Discrimination also happens when there is a rule or policy that is the same for everyone but has an unfair effect on people with a particular disability. This is called ‘indirect discrimination’. For example, it may be indirect discrimination if the only way to enter a public building is by a set of stairs because people with disabilities who use wheelchairs would be unable to enter the building.

What to do if you experience discrimination?

You may want to deal with the situation yourself by raising it directly with the person or people involved.

If this does not resolve the situation, or you do not feel comfortable doing this, you can make a complaint to the Australian Human Rights Commission. You can also have someone such as a solicitor or public advocate make a complaint on your behalf.

It does not cost anything to make a complaint to the Commission.

Your complaint needs to be put in writing. The Commission has a complaint form that you can fill in and post or fax or you can lodge a complaint online. If you are not able to put your complaint in writing, there are people that can help you with this.

The complaint should say what happened, when and where it happened and who was involved.

A complaint can be made in any language. If you need a translator or interpreter, the Commission can arrange this for you.

What happens to the complaint?

When the Commission receives a complaint about something that is covered by the DDA, the President of the Commission can investigate the complaint and try to resolve it by conciliation. The Commission is not a court and cannot determine that discrimination has happened. The Commission’s role is to get both sides of the story and help those involved resolve the complaint.

Commission staff may contact you to get further information about your complaint.

Generally, the Commission will tell the person or organisation the complaint is against (the respondent) about your complaint and give them a copy of the complaint. The Commission may ask the respondent for specific information or a detailed response to your complaint.

Where appropriate, the Commission will invite you to participate in conciliation. Conciliation is an informal process that allows you and the respondent to talk about the issues and try to find a way to resolve the complaint.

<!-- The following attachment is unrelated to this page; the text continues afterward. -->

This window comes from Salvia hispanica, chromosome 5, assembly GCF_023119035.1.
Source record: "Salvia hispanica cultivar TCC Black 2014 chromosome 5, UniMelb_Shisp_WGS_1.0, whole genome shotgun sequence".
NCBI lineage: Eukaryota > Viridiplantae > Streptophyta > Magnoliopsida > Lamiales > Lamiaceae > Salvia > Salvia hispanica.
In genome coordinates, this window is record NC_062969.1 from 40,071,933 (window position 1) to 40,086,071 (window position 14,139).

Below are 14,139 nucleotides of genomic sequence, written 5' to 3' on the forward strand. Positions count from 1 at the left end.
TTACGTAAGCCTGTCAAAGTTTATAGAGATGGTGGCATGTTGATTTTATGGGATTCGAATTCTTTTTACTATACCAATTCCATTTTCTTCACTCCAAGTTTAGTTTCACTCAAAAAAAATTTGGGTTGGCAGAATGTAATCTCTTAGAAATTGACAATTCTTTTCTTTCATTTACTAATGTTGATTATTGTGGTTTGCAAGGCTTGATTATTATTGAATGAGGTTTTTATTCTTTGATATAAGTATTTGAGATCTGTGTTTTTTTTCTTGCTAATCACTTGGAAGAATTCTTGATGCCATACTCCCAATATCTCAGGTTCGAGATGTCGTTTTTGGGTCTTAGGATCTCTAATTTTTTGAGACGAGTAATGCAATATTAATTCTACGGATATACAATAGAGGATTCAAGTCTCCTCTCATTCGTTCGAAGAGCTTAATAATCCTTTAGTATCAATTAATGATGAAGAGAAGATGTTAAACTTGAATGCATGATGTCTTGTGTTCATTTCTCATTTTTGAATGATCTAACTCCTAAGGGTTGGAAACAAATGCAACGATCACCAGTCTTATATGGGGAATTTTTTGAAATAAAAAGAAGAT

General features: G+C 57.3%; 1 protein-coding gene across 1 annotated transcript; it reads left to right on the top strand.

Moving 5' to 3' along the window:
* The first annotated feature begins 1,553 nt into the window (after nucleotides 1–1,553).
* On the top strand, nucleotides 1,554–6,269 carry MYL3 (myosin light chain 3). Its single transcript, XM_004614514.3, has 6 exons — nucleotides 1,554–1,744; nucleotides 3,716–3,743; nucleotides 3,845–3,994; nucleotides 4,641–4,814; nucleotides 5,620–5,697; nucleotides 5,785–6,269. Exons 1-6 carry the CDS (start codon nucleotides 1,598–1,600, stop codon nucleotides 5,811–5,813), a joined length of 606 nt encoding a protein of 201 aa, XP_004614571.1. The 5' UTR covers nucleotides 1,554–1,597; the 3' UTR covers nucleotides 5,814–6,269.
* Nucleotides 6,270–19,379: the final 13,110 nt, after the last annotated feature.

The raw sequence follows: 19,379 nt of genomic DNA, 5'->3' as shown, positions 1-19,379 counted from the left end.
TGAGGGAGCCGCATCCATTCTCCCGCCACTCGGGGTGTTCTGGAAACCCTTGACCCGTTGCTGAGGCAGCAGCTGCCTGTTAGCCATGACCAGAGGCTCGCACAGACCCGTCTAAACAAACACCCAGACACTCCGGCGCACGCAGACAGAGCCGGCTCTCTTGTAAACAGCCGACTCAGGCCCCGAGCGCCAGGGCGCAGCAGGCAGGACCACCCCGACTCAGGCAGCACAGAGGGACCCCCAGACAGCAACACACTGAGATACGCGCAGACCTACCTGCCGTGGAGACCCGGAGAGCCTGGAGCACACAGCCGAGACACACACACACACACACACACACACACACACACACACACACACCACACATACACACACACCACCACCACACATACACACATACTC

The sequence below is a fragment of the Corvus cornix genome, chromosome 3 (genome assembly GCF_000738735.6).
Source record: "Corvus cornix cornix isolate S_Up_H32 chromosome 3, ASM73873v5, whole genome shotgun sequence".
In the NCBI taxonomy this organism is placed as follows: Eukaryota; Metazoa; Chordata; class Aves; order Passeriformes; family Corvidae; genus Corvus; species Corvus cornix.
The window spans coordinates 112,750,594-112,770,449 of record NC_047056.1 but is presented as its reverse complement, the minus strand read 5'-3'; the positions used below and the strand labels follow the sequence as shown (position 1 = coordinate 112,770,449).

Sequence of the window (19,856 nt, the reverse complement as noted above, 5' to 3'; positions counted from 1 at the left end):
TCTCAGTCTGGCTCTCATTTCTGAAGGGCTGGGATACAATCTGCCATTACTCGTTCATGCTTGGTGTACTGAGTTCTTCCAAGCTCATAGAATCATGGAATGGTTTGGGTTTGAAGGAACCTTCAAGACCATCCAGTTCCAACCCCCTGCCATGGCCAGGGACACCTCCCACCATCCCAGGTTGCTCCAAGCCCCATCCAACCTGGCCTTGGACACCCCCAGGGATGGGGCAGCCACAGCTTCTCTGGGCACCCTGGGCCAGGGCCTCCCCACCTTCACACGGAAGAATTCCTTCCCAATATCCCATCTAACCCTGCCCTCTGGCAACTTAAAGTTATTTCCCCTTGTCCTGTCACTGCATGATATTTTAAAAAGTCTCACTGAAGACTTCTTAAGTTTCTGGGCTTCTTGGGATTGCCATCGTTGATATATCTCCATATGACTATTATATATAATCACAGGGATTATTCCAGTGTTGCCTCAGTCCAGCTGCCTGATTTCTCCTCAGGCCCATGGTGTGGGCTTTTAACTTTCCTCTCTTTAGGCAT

If your complaint is not resolved or it is discontinued for another reason, you can take your complaint to the Federal Court of Australia or the Federal Circuit Court.

The Australian Human Rights Commission’s contact details are:

Info line: 1300 656 419 (local call)
TTY: 1800 620 241 (toll free)
Fax: (02) 9284 9611

Australian Human Rights Commission
GPO Box 5218
Sydney NSW 2001

Email: complaintsinfo@humanrights.gov.au
Website: www.humanrights.gov.au

You can make a complaint online by going to www.humanrights.gov.au/complaints/lodge-complaint

If you are deaf or have a hearing impairment the Commission can arrange for an Auslan interpreter if this is needed. You can also communicate with us by TTY by calling 1800 620 241.

If you are blind or have a vision impairment, the Commission can provide information in alternative formats on request.

If you are thinking about making a complaint, you might also want to consider obtaining legal advice or contacting your public advocate. There are community legal services that can provide free advice about discrimination and harassment. Contact details for your closest community legal centre can be found at www.naclc.org.au/directory and the Office of Public Advocate at http://www.publicadvocate.vic.gov.au

For further information or for a copy of Leisure Options Workplace Discrimination and Harassment Policy please contact the office.